If you think you have typhoid, see your doctor right away. Early diagnosis and treatment are key to a full recovery. Treatment involves taking antibiotics for 7-14 days. Bed rest and fluids are also important. In severe cases, hospitalization may be necessary.
The prognosis of the disease is usually excellent with early diagnosis and treatment.
However, in some people who have weakened immune systems or who don’t respond well to medication, the disease can be fatal. The most common complication is diarrhoea, which lasts more than two weeks.
If you think you or your child has typhoid fever symptoms, see a doctor right away. The earlier the diagnosis, the better. Typhoid fever is not usually fatal if it’s treated early.
The most common form of treatment is antibiotics given by mouth or through an IV in a hospital setting. Typhoid fever can also be treated with antibiotics taken as pills at home.
A person with typhoid fever will feel better within ten days of starting antibiotics, but they should stay in bed until they are no longer sick from their illness because their immune system may still be weak.
- Typhoid fever is caused by a bacteria called Salmonella Typhi. It is spread through contaminated food or water.
- The best way to prevent typhoid fever symptoms is to practice good hygiene. This includes washing your hands often, cooking food properly, and avoiding contaminated water.
- You should also get vaccinated against the disease if you are travelling to an area where it is common. Many vaccines are available for adults and children over six months old. Consult with your physician about the right course for you.
- Most people who contract typhoid fever will be able to recover on their own with proper medical care and plenty of fluids such as water, juice, and soup.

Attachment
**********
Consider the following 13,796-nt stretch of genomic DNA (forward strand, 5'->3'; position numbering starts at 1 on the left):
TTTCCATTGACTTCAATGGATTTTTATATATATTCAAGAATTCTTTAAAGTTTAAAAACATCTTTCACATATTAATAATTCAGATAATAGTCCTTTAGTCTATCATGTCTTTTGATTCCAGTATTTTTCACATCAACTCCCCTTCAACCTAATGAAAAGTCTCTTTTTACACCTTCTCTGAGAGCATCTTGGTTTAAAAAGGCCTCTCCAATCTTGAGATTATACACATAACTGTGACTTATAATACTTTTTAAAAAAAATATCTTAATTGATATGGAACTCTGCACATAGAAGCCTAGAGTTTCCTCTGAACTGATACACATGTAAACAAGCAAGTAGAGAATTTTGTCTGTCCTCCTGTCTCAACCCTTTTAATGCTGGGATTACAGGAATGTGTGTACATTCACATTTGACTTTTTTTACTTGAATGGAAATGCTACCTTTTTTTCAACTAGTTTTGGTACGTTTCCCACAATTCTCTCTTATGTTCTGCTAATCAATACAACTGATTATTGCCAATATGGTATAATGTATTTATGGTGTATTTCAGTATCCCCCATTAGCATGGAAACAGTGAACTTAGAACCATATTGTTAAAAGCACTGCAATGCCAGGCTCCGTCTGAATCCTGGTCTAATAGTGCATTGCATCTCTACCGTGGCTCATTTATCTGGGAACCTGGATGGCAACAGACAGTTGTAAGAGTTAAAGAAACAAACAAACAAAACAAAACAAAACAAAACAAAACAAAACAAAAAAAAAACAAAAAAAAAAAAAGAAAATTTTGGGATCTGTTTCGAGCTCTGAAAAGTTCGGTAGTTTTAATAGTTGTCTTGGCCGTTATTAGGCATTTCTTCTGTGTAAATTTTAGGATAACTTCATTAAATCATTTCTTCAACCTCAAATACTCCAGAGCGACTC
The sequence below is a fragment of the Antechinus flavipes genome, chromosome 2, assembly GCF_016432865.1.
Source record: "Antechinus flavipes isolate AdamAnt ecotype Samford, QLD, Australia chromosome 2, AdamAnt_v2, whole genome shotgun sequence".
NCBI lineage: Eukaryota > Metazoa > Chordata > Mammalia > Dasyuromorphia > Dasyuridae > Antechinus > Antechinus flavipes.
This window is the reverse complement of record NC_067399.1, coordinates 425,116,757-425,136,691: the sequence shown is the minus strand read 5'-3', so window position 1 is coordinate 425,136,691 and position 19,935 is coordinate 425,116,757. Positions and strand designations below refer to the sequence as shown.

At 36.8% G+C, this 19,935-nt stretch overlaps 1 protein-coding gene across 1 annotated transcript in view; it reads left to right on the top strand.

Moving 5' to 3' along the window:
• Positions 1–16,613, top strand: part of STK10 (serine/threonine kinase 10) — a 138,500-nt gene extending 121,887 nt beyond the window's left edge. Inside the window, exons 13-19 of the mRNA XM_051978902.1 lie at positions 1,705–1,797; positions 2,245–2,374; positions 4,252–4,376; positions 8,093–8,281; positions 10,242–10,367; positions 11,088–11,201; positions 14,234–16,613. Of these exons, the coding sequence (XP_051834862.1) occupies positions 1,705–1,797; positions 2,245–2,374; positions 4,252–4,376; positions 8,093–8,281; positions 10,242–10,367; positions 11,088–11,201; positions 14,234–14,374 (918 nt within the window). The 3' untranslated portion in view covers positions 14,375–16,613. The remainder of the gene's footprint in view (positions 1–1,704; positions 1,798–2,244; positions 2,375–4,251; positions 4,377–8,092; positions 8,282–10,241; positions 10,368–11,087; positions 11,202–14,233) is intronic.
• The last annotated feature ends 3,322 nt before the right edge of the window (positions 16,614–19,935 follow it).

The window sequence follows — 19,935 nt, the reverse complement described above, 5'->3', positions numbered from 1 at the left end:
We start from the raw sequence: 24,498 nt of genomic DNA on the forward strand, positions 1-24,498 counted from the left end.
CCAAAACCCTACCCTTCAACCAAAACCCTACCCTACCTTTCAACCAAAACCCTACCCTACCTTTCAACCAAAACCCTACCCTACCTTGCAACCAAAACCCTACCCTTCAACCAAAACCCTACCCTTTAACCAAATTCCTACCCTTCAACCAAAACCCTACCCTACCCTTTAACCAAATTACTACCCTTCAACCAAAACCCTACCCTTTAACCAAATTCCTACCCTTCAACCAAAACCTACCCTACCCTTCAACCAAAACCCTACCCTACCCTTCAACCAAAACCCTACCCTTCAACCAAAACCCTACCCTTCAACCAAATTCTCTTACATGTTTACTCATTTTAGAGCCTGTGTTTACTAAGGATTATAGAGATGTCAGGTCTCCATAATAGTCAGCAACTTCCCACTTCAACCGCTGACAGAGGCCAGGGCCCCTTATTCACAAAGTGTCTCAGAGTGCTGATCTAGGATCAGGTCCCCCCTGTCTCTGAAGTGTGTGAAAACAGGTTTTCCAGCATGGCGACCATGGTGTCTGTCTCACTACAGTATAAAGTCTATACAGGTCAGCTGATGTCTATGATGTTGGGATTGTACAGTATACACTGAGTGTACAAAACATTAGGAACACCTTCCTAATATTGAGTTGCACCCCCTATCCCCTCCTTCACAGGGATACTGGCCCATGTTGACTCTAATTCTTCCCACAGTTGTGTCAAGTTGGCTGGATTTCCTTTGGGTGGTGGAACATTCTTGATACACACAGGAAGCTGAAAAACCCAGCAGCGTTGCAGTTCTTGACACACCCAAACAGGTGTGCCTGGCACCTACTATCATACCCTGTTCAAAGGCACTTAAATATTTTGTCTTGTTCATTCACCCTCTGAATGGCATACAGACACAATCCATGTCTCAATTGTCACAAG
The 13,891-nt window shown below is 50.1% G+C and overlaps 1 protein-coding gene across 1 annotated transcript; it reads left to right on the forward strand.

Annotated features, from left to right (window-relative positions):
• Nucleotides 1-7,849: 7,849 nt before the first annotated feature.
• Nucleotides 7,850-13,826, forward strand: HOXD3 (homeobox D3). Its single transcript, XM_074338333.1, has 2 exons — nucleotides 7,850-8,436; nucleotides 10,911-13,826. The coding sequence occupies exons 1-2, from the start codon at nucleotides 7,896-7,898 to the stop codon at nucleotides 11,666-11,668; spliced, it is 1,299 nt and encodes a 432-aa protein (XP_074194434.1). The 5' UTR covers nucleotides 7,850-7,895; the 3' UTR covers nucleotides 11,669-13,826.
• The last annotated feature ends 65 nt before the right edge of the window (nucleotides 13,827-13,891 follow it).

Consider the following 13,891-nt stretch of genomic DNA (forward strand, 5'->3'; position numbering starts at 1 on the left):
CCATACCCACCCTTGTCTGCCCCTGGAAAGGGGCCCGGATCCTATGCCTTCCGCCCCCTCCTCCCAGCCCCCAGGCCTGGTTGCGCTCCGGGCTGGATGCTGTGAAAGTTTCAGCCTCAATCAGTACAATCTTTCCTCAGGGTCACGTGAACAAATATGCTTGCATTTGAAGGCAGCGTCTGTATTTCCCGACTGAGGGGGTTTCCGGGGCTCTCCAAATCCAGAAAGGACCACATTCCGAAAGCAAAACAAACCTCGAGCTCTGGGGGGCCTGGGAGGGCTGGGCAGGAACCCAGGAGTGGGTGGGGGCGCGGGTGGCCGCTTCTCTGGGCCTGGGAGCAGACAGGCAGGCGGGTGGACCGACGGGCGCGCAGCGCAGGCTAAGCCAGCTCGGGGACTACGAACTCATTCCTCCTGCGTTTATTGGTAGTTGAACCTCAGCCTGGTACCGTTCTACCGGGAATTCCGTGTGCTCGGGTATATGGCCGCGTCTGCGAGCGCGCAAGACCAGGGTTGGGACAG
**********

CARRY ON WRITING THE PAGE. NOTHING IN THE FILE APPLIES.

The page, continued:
- In some cases, the illness can be life-threatening and require hospitalization. In these cases, intravenous fluids may be necessary in order to maintain hydration levels and blood pressure while fighting off the infection.
- Avoid eating raw fruits and vegetables because they might contain harmful organisms that cause infections. Also, avoid foods that have been sitting out at room temperature for a long time because they could spoil and become infected. Cook meat thoroughly before eating it because any bacteria present in it will be killed when cooked thoroughly enough. Be sure to wash all produce well before consuming it, even though you might peel away the outer layer of skin.
- If you do not have access to clean water, drink bottled water instead. Keep yourself hydrated and drink plenty of fluids such as juices, milk, tea or coffee.
- If you’re not feeling better after 24 hours from the start of your symptoms, see a doctor immediately because it’s possible that this type of illness can quickly progress into septicemia (blood poisoning) in rare cases – requiring hospitalization and antibiotics treatment.
At CK Birla hospital, we follow a multispecialty team-based approach to offer our patients premium quality care. Our Department of Internal Medicine is a dedicated department for treating a wide range of infectious diseases. As a NABH accredited hospital, we adhere to international clinical and safety protocols and provide stringent infection control measures.
Our care facility is prominent for employing world-class specialists like Dr Rajeev Gupta, Dr Abhay Ahluwalia, and Dr Kuldeep Grover, who always put their best foot forward in treating the patients. Visit our website to get more information about our services: https://www.ckbhospital.com/